Use data to support the story

Whether you know it or not, your organization has a variety of data already that can help you tell your story. Familiarizing yourself with that information can help your organizational leaders talk about mental health in a way that is both understanding and appropriate for your employees.

Start by talking with your employees to better understand the factors affecting their mental health. Be sure to ask explicitly for suggestions of how the organization can better support their struggling employees – and if there are specific benefits that workers are expecting. Consider focus groups or 1-on-1 sessions with people leaders to ensure everyone is a part of positive change.

Then look closely at the benefits you already offer. Whether it’s short- and long-term disability coverage, employee and family assistance programs, or even a drug plan, measuring rates of use provides a window into what your employees are already utilizing. Organizations can then use this information to identify specific health risks their employees are facing, as well as how those risks may impact their mental health.

Train, coach and identify are key to strategy and part of the story

In today’s world, part of the role of a people leader is to direct employees to internal supports that already exist for mental health issues. Yet many people leaders simply don’t have these skills. Organizations must provide training to support people leaders in identifying signs of declining mental health, and to provide ways to have meaningful conversations with these individuals. Having discussions around mental health can be tricky to navigate, but having these conversations are critical to the health and well-being of the workplace. Keep your people leaders informed about supports available to employees to share with their team members through purposeful communications so that they understand their role or “call to action”. This way, people leaders will clearly know what to do with the information that is being passed on to them.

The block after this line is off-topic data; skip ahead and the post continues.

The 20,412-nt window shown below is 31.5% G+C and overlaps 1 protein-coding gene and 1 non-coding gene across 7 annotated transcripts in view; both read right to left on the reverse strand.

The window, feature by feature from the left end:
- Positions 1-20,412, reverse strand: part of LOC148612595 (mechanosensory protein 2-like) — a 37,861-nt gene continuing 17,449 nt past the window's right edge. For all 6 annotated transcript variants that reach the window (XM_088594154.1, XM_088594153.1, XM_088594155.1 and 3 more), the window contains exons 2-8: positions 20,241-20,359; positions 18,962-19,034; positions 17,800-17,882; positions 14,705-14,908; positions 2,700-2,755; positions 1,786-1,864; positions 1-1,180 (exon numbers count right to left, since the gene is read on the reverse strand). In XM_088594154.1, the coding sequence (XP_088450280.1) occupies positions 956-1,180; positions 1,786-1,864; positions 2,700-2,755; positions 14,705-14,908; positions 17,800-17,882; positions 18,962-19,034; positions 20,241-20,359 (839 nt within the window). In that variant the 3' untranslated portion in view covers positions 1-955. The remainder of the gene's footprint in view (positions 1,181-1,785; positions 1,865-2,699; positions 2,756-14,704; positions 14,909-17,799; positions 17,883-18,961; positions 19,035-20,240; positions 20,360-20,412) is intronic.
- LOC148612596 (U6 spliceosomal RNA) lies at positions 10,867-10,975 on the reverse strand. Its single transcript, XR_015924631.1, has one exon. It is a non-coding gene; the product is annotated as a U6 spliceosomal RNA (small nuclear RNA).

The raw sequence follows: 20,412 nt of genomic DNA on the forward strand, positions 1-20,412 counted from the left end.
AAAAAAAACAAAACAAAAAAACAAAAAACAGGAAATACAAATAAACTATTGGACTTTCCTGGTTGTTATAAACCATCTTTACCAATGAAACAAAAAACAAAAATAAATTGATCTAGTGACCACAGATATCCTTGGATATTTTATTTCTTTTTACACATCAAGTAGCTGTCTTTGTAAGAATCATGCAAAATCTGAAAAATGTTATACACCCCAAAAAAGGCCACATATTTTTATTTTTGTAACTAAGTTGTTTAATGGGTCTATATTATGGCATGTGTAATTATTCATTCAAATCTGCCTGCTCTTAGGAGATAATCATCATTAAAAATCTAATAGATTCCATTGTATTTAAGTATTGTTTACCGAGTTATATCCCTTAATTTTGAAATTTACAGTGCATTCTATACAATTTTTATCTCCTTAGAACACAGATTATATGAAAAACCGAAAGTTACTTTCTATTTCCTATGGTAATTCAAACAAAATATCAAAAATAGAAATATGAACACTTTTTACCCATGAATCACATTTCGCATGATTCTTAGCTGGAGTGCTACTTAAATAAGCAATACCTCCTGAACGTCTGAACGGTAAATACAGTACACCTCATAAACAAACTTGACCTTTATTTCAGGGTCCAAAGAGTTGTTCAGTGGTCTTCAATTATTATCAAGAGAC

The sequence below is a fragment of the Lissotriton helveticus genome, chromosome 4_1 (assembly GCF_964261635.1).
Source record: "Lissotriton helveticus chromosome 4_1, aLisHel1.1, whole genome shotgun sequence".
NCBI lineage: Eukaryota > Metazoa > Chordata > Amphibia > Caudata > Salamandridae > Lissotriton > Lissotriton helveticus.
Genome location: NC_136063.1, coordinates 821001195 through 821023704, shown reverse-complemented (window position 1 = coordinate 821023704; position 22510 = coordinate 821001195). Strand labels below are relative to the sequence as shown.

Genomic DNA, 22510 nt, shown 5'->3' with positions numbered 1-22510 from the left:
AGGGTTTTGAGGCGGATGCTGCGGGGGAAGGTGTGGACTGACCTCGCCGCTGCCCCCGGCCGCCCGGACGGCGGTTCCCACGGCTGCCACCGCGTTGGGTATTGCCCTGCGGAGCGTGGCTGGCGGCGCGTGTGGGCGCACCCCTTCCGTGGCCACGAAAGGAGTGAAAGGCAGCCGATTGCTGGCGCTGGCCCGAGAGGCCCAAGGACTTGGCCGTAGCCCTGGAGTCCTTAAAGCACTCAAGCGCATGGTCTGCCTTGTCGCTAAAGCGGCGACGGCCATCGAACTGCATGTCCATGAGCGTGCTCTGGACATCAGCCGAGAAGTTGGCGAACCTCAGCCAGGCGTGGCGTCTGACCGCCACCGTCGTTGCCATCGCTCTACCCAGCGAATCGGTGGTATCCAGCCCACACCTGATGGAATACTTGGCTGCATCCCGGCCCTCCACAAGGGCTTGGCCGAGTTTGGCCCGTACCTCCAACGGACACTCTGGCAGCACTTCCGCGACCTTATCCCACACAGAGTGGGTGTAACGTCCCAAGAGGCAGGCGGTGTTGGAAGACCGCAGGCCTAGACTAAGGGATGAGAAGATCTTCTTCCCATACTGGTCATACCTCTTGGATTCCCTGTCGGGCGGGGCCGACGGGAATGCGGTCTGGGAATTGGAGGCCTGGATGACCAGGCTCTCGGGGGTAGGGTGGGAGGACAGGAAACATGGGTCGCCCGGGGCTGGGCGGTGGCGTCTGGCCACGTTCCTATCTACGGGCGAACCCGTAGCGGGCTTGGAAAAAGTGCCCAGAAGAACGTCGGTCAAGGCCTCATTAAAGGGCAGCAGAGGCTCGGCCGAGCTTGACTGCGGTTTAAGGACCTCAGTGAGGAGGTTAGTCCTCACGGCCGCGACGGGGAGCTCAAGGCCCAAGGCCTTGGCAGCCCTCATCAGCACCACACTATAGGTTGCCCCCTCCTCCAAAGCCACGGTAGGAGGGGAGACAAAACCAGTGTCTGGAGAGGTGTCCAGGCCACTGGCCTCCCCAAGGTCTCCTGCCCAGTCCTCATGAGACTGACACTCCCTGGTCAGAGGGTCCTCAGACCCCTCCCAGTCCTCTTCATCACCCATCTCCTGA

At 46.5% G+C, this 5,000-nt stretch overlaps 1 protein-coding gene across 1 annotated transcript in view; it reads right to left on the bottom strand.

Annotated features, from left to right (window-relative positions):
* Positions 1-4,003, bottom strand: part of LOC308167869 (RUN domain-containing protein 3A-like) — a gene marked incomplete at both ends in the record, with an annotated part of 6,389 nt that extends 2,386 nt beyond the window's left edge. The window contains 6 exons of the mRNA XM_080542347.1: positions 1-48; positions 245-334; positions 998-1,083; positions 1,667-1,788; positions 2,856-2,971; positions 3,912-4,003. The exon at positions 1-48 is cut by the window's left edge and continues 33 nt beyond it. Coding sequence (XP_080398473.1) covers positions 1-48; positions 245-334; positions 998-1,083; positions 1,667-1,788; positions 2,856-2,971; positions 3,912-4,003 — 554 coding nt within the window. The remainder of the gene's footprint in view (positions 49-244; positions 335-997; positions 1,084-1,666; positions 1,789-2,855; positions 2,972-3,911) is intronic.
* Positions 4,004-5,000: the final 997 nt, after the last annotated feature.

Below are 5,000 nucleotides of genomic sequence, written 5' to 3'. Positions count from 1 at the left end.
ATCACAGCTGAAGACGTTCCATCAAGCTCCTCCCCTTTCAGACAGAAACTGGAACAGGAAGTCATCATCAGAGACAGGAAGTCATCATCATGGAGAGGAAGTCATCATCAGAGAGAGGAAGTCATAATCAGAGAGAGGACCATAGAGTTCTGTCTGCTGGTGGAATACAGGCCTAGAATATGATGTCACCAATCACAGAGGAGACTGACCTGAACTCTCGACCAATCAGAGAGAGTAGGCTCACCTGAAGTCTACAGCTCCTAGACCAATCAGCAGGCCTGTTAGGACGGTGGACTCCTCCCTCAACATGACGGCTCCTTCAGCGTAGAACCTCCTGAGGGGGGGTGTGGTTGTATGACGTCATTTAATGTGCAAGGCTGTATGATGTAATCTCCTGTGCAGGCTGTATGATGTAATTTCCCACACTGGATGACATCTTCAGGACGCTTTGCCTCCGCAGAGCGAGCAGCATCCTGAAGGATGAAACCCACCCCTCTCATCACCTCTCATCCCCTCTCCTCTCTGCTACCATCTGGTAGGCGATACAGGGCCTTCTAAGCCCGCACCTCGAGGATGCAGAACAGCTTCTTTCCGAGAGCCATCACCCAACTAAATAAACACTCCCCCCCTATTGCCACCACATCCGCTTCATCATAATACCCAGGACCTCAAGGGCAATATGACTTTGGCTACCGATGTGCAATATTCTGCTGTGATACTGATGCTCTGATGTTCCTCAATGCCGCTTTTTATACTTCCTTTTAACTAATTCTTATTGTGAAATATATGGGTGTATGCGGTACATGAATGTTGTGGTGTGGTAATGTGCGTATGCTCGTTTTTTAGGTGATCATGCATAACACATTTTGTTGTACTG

Many organizations can add training for mental health awareness into an existing program rather than developing a brand-new offering. For example, it could be folded into a training for the employee recognition program, new hire onboarding, or return-to-work plans. Similarly, when employees do return to work after a leave, it may be a good idea to introduce ongoing assessments to support mental health in the future.

Telling an organizational story around mental health means introducing a complete strategy into the organization. From active, ongoing communication and empathetic support, to training leaders to being open to change, the steps to identifying and developing that strategy can be a challenge. Yet taking that challenge seriously – and being certain your employees know that the issue is important – sends a strong, positive message to employees that their mental health matters.

Lidia Pawlikowski is the associate vice-president of health consulting at HUB International, with 20 years of well-being industry experience in designing, implementing, and evaluating strategic health-related programs in the workplace. The Health Consulting Practice at HUB builds strategies in two specialized areas, Well-Being and Absence & Disability Management.